Mumbai/Bengaluru: A weaker rupee is making educational loans more expensive for parents looking to send their children overseas. Given that the rupee has weakened from Rs 68.5 to the dollar in July 2019 to almost 72 this week, the additional burden would be almost Rs 1.4 lakh for a student paying $40,000 tuition fees.
Bankers said they have had to come up with new schemes to meet rising demand. "Under the Pradhan Mantri Vidya Lakshmi Karyakram, the maximum limit for giving overseas education loans is Rs 20 lakh. But, education in the US is expensive and parents have started putting in requests for loan amounts of Rs 60-70 lakh," said Corporation Bank, MD, P V Bharathi. "To cater to this, last month we launched a new product Vidya Plus, which makes a larger ticket size of loans possible."
SBI is the only public sector bank with a limit of up to Rs 1.5 crore under its Global Advantage Education Loans.
Banks said that they do not envision fresh defaults in overseas education loans due to the weaker rupee. Although non-performing assets in education are high at 15-25% for public sector banks, they are in the Rs 1-4 lakh unsecured category. "The overseas education loan category is fully secured. We usually secure the loan with a mortgage of property belonging to the parents. We have raised the limits on education loans from Rs 20 lakh to Rs 50 lakh due to the weaker rupee," said Canara Bank MD, R A Shankaranarayanan.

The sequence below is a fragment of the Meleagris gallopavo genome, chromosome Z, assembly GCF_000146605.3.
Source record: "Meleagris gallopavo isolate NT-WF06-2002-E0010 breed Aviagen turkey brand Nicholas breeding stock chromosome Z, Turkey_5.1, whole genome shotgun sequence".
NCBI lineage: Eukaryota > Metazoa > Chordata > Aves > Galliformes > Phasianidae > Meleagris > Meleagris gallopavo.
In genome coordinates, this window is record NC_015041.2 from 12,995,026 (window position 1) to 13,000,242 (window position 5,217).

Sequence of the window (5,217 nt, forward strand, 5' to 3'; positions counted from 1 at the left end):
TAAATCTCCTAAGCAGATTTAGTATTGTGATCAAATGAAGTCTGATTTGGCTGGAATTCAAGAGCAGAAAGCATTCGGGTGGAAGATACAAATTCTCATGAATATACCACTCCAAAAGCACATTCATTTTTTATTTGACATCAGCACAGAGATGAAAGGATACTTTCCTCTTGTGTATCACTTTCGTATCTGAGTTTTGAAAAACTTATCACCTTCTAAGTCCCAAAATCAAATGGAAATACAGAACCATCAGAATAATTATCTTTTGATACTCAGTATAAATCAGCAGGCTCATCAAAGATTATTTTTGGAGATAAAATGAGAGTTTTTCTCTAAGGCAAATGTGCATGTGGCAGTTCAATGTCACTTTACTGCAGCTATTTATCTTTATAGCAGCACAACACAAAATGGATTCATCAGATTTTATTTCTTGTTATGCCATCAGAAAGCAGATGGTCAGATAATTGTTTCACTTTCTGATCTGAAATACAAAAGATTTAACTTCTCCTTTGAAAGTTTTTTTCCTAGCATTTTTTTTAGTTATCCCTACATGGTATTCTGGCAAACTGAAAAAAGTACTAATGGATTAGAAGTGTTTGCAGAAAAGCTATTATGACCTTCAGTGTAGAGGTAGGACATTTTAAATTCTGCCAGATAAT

While parents feel the pinch, bankers say that a weaker rupee would be a problem only if it falls for more than a year. "If things improve on the export and domestic market front, then it may not prove that much of a problem," said SBI CGM Abhijit Majumder.
The depreciating value of the rupee over the last one year will also impact repayment abilities if the loan has been taken overseas, said financial institutions. "That means, if that student comes back to India to work, then that student would have to worry about the currency movement for a very long period of 10-15 years until that loan gets fully repaid," said HDFC Credila co-founder and CEO Ajay Bohora.
Source : The Times Of India